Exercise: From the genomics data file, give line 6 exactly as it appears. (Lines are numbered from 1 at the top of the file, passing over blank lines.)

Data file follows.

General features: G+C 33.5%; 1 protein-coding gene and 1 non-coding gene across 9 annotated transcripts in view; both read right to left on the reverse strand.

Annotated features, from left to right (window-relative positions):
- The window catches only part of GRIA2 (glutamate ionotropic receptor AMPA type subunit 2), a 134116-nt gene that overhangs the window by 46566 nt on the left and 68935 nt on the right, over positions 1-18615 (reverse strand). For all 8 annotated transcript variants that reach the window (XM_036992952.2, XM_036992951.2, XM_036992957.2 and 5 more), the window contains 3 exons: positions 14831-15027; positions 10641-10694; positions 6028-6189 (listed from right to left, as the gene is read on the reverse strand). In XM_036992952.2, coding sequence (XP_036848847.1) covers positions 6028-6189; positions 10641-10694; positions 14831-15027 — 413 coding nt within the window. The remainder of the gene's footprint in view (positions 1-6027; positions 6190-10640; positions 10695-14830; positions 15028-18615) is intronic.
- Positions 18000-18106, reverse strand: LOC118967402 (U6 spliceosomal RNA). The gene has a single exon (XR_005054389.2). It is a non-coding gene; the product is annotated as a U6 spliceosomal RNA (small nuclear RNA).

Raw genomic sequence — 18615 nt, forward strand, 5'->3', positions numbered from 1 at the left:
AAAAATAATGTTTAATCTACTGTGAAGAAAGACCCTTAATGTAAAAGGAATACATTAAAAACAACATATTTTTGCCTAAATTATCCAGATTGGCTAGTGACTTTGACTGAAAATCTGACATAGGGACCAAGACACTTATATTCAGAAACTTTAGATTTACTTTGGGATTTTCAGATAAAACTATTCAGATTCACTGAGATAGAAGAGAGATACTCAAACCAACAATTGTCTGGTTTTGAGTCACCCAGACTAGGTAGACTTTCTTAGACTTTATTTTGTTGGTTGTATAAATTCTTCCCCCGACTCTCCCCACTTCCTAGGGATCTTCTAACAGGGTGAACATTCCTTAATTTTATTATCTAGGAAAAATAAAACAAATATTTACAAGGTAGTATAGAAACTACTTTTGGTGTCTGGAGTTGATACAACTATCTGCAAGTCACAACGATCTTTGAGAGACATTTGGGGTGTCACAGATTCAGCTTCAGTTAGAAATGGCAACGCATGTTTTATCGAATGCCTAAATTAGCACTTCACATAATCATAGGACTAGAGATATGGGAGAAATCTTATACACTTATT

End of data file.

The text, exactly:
AAAAATAATGTTTAATCTACTGTGAAGAAAGACCCTTAATGTAAAAGGAATACATTAAAAACAACATATTTTTGCCTAAATTATCCAGATTGGCTAGTGACTTTGACTGAAAATCTGACATAGGGACCAAGACACTTATATTCAGAAACTTTAGATTTACTTTGGGATTTTCAGATAAAACTATTCAGATTCACTGAGATAGAAGAGAGATACTCAAACCAACAATTGTCTGGTTTTGAGTCACCCAGACTAGGTAGACTTTCTTAGACTTTATTTTGTTGGTTGTATAAATTCTTCCCCCGACTCTCCCCACTTCCTAGGGATCTTCTAACAGGGTGAACATTCCTTAATTTTATTATCTAGGAAAAATAAAACAAATATTTACAAGGTAGTATAGAAACTACTTTTGGTGTCTGGAGTTGATACAACTATCTGCAAGTCACAACGATCTTTGAGAGACATTTGGGGTGTCACAGATTCAGCTTCAGTTAGAAATGGCAACGCATGTTTTATCGAATGCCTAAATTAGCACTTCACATAATCATAGGACTAGAGATATGGGAGAAATCTTATACACTTATT